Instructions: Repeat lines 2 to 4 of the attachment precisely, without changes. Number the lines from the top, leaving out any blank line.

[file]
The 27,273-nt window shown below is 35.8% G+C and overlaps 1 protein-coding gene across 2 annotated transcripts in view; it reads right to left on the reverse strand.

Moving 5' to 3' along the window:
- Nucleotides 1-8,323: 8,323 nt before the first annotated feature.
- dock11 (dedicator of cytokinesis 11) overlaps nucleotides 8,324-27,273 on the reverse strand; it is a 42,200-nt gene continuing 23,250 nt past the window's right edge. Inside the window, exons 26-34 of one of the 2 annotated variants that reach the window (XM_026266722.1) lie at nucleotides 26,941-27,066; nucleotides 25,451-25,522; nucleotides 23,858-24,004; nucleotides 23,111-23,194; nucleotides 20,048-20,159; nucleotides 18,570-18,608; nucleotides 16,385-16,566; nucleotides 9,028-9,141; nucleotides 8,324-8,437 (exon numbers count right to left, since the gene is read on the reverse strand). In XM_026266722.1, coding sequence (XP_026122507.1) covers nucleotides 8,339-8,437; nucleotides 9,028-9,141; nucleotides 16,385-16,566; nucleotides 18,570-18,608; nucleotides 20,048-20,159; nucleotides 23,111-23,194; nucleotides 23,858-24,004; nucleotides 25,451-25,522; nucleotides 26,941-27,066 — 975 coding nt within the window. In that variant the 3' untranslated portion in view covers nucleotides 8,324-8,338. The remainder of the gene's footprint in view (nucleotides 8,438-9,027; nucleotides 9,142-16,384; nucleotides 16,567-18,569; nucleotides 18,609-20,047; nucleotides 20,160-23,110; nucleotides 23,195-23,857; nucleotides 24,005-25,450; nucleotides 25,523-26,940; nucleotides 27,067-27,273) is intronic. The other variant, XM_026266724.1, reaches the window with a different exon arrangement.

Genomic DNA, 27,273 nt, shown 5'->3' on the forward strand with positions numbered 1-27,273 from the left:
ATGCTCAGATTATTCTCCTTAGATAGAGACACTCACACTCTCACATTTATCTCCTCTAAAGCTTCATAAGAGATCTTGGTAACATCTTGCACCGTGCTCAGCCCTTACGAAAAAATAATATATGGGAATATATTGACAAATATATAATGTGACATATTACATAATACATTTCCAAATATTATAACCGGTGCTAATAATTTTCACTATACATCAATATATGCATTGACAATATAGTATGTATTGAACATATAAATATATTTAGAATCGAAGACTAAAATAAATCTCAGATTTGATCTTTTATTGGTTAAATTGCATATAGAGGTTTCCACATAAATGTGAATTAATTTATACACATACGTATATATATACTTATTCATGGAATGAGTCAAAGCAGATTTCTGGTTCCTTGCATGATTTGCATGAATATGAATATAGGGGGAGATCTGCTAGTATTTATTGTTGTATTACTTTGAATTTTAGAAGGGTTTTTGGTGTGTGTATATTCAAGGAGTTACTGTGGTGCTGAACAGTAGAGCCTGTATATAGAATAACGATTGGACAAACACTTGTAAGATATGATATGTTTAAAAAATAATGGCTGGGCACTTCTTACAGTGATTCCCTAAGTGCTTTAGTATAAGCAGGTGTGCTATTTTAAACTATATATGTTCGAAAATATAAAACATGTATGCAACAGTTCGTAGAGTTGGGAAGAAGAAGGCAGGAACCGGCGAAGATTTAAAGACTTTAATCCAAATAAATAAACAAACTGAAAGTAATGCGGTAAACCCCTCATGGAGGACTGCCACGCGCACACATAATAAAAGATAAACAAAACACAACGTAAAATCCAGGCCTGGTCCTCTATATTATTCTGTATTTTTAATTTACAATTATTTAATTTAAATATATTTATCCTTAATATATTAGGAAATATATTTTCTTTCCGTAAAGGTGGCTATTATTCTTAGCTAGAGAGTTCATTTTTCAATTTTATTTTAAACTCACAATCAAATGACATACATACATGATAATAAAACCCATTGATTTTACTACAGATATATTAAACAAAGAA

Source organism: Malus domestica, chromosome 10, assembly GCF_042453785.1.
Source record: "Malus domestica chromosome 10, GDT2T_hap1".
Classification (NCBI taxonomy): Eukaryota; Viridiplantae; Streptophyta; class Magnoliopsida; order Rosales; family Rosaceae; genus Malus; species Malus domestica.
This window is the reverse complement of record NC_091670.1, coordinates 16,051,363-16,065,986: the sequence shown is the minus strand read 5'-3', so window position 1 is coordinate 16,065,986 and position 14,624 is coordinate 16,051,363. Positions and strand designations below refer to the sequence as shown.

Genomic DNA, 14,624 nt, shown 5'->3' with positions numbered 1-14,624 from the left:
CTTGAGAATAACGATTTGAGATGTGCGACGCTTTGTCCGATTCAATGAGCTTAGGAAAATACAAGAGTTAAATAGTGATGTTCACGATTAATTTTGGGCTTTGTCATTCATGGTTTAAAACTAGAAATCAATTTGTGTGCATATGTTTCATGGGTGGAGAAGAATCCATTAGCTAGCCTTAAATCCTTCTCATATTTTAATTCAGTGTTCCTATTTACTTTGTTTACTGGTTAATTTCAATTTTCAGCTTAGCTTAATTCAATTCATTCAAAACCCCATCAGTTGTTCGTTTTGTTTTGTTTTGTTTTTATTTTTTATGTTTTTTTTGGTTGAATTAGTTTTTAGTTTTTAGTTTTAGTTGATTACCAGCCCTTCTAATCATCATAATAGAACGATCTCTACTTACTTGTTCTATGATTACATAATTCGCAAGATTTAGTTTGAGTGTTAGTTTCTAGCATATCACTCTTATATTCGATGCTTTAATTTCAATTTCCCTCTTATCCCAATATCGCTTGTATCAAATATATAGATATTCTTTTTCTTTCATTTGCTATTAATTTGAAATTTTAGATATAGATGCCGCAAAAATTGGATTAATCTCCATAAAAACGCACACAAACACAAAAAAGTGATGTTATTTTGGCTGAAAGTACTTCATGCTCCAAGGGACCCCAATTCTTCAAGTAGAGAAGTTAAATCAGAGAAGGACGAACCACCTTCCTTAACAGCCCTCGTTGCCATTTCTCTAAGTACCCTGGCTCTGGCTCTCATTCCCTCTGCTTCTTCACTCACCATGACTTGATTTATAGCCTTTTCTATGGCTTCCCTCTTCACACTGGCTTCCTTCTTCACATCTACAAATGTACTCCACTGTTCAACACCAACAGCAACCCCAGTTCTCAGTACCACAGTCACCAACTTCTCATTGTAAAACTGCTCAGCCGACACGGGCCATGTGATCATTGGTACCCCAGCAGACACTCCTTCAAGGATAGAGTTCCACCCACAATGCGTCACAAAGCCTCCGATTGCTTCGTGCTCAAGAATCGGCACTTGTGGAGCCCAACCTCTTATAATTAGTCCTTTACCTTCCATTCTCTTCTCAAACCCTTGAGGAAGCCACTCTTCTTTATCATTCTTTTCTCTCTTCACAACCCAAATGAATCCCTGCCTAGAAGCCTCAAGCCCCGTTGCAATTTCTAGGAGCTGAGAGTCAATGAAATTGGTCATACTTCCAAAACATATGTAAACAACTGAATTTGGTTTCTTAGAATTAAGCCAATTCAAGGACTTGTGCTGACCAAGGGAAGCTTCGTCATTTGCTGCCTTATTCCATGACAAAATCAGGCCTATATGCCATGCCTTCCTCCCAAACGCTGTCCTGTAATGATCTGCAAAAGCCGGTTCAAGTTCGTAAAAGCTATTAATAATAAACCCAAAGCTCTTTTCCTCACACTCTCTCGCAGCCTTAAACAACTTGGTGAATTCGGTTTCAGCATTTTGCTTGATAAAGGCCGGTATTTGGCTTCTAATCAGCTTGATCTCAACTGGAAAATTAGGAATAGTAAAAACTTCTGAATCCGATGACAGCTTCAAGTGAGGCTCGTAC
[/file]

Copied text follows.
Moving 5' to 3' along the window:
- Nucleotides 1-8,323: 8,323 nt before the first annotated feature.
- dock11 (dedicator of cytokinesis 11) overlaps nucleotides 8,324-27,273 on the reverse strand; it is a 42,200-nt gene continuing 23,250 nt past the window's right edge. Inside the window, exons 26-34 of one of the 2 annotated variants that reach the window (XM_026266722.1) lie at nucleotides 26,941-27,066; nucleotides 25,451-25,522; nucleotides 23,858-24,004; nucleotides 23,111-23,194; nucleotides 20,048-20,159; nucleotides 18,570-18,608; nucleotides 16,385-16,566; nucleotides 9,028-9,141; nucleotides 8,324-8,437 (exon numbers count right to left, since the gene is read on the reverse strand). In XM_026266722.1, coding sequence (XP_026122507.1) covers nucleotides 8,339-8,437; nucleotides 9,028-9,141; nucleotides 16,385-16,566; nucleotides 18,570-18,608; nucleotides 20,048-20,159; nucleotides 23,111-23,194; nucleotides 23,858-24,004; nucleotides 25,451-25,522; nucleotides 26,941-27,066 — 975 coding nt within the window. In that variant the 3' untranslated portion in view covers nucleotides 8,324-8,338. The remainder of the gene's footprint in view (nucleotides 8,438-9,027; nucleotides 9,142-16,384; nucleotides 16,567-18,569; nucleotides 18,609-20,047; nucleotides 20,160-23,110; nucleotides 23,195-23,857; nucleotides 24,005-25,450; nucleotides 25,523-26,940; nucleotides 27,067-27,273) is intronic. The other variant, XM_026266724.1, reaches the window with a different exon arrangement.